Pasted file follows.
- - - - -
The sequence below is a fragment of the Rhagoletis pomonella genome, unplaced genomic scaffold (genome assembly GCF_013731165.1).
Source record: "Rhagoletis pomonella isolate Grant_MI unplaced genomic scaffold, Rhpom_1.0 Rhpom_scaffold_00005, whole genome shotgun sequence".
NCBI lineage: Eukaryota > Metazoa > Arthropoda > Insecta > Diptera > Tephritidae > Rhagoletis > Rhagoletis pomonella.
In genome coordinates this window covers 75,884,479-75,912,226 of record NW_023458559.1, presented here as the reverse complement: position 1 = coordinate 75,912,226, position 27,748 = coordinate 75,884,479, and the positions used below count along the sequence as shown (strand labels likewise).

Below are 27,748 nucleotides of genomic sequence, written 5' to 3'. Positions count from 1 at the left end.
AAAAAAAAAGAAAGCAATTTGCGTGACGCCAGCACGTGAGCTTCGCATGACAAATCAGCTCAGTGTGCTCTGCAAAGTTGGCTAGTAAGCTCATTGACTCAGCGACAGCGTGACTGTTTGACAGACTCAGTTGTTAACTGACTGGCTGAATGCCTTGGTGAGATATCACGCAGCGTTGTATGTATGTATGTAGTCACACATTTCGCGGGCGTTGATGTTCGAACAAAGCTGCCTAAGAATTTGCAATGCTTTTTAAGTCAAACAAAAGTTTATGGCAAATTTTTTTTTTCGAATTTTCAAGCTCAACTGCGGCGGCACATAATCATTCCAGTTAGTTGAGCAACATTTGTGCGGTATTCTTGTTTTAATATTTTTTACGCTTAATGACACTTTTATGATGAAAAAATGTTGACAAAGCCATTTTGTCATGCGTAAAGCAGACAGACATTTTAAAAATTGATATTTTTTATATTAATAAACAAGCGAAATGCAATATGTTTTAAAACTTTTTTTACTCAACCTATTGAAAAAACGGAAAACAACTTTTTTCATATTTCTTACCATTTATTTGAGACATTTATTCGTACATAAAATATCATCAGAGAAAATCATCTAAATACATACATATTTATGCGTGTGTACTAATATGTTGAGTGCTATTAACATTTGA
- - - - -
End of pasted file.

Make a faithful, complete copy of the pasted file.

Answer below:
The sequence below is a fragment of the Rhagoletis pomonella genome, unplaced genomic scaffold (genome assembly GCF_013731165.1).
Source record: "Rhagoletis pomonella isolate Grant_MI unplaced genomic scaffold, Rhpom_1.0 Rhpom_scaffold_00005, whole genome shotgun sequence".
NCBI lineage: Eukaryota > Metazoa > Arthropoda > Insecta > Diptera > Tephritidae > Rhagoletis > Rhagoletis pomonella.
In genome coordinates this window covers 75,884,479-75,912,226 of record NW_023458559.1, presented here as the reverse complement: position 1 = coordinate 75,912,226, position 27,748 = coordinate 75,884,479, and the positions used below count along the sequence as shown (strand labels likewise).

Below are 27,748 nucleotides of genomic sequence, written 5' to 3'. Positions count from 1 at the left end.
AAAAAAAAAGAAAGCAATTTGCGTGACGCCAGCACGTGAGCTTCGCATGACAAATCAGCTCAGTGTGCTCTGCAAAGTTGGCTAGTAAGCTCATTGACTCAGCGACAGCGTGACTGTTTGACAGACTCAGTTGTTAACTGACTGGCTGAATGCCTTGGTGAGATATCACGCAGCGTTGTATGTATGTATGTAGTCACACATTTCGCGGGCGTTGATGTTCGAACAAAGCTGCCTAAGAATTTGCAATGCTTTTTAAGTCAAACAAAAGTTTATGGCAAATTTTTTTTTTCGAATTTTCAAGCTCAACTGCGGCGGCACATAATCATTCCAGTTAGTTGAGCAACATTTGTGCGGTATTCTTGTTTTAATATTTTTTACGCTTAATGACACTTTTATGATGAAAAAATGTTGACAAAGCCATTTTGTCATGCGTAAAGCAGACAGACATTTTAAAAATTGATATTTTTTATATTAATAAACAAGCGAAATGCAATATGTTTTAAAACTTTTTTTACTCAACCTATTGAAAAAACGGAAAACAACTTTTTTCATATTTCTTACCATTTATTTGAGACATTTATTCGTACATAAAATATCATCAGAGAAAATCATCTAAATACATACATATTTATGCGTGTGTACTAATATGTTGAGTGCTATTAACATTTGA